Wednesday, March 28, 2012
Jason decided to start a garden in Baltimore for personal reasons but mostly due to it feeling like the right thing to do. He wanted to have more space, access to open air as well as access to fresh food. Jason lived in Westport which is a community that mirrors Curtis Bay--the neighborhood that houses Filbert Street Garden. In Westport and Curtis Bay there is no access to food at all so healthy food is extremely hard to find. Being able to make healthy food available in urban areas was his greatest motivation for starting a community garden.
Jason began his first garden in Westport while he was a music teacher. Curtis Bay was interested in Jason taking over an existing garden as well as adding on an education component. Jason learned that community involvement is what makes a difference when establishing a garden. Those who are interested in gardening typically have gardening space available in their backyard but the educational component made Filbert Street a different gardening experience. Once the community learned about the educational component the community support for the garden blossomed.
Jason would like to leave new gardeners with a few words of advice: Do what you know is right for the community/garden, follow your spirit and start early because the process can take a long time.
Good luck and happy gardening!
To find out more about Filbert Street Garden please check out their blog.
Monday, March 12, 2012
The 6th Branch is a 501(c)3 nonprofit organization based in Baltimore City that utilizes the leadership and organizational skills of military veterans to create and lead aggressive community service initiatives. Founded by a small group of OEF/OIF veterans, The 6th Branch executes community service projects with the same intensity, urgency, and efficiency of a combat operation.
The 6th Branch has paid for the design and completion of two murals in the Oliver neighborhood, and have had a series of large scale neighborhood clean-up events (upwards of 100 volunteers each time) that has resulted in more than 50 tons of garbage and debris removed. Several trees have also been planted as part of the neighborhood greening portion of Operation: Oliver.
The garden on the 1500 block of N. Bethel Street will incorporate primarily native and native-hybrid trees, shrubs, and perennials. This garden will help reduce stormwater run-off by taking a formerly vacant and trash strewn dumping site into a garden that will soak up excess rainwater and provide a habitat for wildlife. Birdhouses, painted by children and volunteers will be lead by volunteers from the Veteran Artist Program. The garden will help reduce crime and help to increase property values of the adjacent homes which will then overlook this park, but giving the neighborhood a sense of pride and ownership. Seeing the neighborhood greening efforts in this way will also attract potential homebuyers to the area, thus staying in line with Mayor Stephanie Rawlings-Blake's initiative of 10,000 Families.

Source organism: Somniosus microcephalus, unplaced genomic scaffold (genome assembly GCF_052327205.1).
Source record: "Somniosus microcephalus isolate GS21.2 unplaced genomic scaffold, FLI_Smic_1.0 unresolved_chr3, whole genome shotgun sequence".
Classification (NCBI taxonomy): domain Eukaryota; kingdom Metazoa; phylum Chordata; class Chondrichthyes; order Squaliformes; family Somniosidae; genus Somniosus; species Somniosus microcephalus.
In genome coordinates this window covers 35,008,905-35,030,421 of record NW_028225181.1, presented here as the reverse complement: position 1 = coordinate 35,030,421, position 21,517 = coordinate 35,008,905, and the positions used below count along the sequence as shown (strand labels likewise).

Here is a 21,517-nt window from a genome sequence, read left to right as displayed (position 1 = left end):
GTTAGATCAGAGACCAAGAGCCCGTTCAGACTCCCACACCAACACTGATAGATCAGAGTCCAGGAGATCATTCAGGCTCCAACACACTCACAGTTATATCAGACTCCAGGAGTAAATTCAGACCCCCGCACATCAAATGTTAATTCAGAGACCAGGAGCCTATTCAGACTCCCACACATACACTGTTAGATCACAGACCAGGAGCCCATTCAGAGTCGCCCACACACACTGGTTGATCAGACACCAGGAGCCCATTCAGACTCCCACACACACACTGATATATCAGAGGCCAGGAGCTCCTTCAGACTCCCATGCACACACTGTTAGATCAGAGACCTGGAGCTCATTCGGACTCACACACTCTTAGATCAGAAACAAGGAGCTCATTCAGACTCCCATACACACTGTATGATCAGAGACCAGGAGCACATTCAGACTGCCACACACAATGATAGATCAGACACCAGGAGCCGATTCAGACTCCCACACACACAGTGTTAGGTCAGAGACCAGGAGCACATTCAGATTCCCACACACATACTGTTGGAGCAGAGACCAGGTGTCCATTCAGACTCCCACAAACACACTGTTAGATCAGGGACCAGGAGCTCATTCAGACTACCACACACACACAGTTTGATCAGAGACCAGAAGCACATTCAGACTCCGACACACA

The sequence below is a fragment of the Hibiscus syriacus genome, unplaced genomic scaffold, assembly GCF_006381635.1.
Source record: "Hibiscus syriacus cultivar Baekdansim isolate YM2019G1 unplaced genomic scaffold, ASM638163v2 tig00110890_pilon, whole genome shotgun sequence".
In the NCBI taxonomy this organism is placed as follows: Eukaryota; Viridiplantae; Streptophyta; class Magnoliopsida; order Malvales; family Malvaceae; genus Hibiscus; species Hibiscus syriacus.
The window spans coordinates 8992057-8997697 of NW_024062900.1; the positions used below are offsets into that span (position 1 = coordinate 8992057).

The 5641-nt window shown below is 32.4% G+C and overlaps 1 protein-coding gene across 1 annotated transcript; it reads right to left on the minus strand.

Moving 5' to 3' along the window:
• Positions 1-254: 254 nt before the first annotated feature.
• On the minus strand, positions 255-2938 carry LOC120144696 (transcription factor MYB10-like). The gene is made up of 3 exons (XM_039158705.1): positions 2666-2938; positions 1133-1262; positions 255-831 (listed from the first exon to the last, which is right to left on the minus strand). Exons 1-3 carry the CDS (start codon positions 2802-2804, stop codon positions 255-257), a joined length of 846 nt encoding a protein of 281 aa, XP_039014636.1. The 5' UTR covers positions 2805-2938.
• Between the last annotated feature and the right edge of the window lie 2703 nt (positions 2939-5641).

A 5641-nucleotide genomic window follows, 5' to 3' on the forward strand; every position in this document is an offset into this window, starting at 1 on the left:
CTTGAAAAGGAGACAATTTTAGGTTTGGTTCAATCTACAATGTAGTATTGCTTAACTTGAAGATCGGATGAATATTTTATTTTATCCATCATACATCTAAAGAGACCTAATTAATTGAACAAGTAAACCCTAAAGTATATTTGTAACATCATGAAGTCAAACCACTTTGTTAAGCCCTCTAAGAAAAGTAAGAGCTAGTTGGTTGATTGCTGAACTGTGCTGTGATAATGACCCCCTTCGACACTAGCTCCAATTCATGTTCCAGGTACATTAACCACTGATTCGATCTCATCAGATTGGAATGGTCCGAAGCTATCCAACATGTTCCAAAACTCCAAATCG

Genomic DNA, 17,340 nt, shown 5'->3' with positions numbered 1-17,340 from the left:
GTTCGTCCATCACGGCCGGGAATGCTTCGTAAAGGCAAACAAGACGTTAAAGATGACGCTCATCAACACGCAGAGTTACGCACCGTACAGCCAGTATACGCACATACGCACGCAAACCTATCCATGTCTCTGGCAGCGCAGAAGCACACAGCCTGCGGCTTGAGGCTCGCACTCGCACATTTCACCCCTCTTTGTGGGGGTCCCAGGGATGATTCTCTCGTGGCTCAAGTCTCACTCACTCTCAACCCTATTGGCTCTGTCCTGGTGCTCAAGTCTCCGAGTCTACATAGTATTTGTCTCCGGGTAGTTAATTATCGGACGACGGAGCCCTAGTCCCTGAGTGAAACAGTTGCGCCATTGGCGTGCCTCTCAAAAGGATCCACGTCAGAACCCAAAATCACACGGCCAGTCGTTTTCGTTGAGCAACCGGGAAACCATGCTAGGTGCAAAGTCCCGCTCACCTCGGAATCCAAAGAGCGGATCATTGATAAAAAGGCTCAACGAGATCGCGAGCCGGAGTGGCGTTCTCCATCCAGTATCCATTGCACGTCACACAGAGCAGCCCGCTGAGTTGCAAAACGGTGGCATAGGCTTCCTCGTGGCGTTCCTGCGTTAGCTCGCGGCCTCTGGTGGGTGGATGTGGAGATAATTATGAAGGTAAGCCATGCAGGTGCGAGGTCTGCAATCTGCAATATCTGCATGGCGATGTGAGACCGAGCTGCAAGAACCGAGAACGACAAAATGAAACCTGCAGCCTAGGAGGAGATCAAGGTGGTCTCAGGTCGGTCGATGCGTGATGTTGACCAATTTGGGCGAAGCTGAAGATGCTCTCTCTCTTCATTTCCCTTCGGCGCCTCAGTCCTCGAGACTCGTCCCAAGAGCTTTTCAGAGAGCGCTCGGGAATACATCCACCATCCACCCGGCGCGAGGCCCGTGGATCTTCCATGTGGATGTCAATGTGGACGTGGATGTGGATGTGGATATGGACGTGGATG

Thursday, March 1, 2012
Roughly two-thirds of the city’s adults and nearly 40 percent of high school students are overweight or obese. What’s worse, major disparities exist between the obesity rates of whites and blacks, people with and without college degrees, and households making more and less than $25,000 a year. A recent Baltimore City report found that 43 percent of residents in the city’s predominantly black neighborhoods have very limited access to healthy food, compared with just 4 percent of predominantly white neighborhoods.
Introducing Urbanite Project 2012: Healthy Food Challenge. We’re inviting teams or individuals to compete for $12,000 in prize money (provided by our partners, the Baltimore City Health Department, the Maryland Department of Agriculture, United Way of Central Maryland, and Stratford University) to answer the question: How can we make Baltimore healthier?
This year, Urbanite, in association with the Baltimore City Health Department, the Maryland Department of Agriculture, United Way of Central Maryland, and Stratford University, aims to improve residents’ access to healthy food, citywide. Urbanite Project 2012: Healthy Food Challenge calls for creative, innovative, non-traditional ideas that address one or more of the barriers to affordable, healthy food for Baltimore City residents living in neighborhood food deserts. Food deserts, as defined by the Johns Hopkins Center for a Livable Future, are residential block groups more than a quarter-mile from a major supermarket and where 40 percent of the population’s household income is below $25,000. The barriers are varied and numerous—transportation, a lack of healthy food at nearby stores, education, food preparation, and time, among other factors, all contribute to the problem.
This year’s Urbanite Project aims to improve residents’ access to healthy food, citywide. Whether it’s a vegetable garden in a vacant lot, an after-school cooking class for high school students, or a supermarket delivery service, the solutions are out there. We think that if we can level the playing field, foodwise, we have the potential to unite an otherwise divided city, on other levels.
[Information retrieved from The 2012 Urbanite Project]
Working with Power in Dirt is one of the many ways that you can help provide access to healthy food in Baltimore. Since Power in Dirt focuses on the revitalization of city owned vacant lots you are able to adopt a lot and start a vegetable garden in your neighborhood which will allow your community to have access to fresh produce!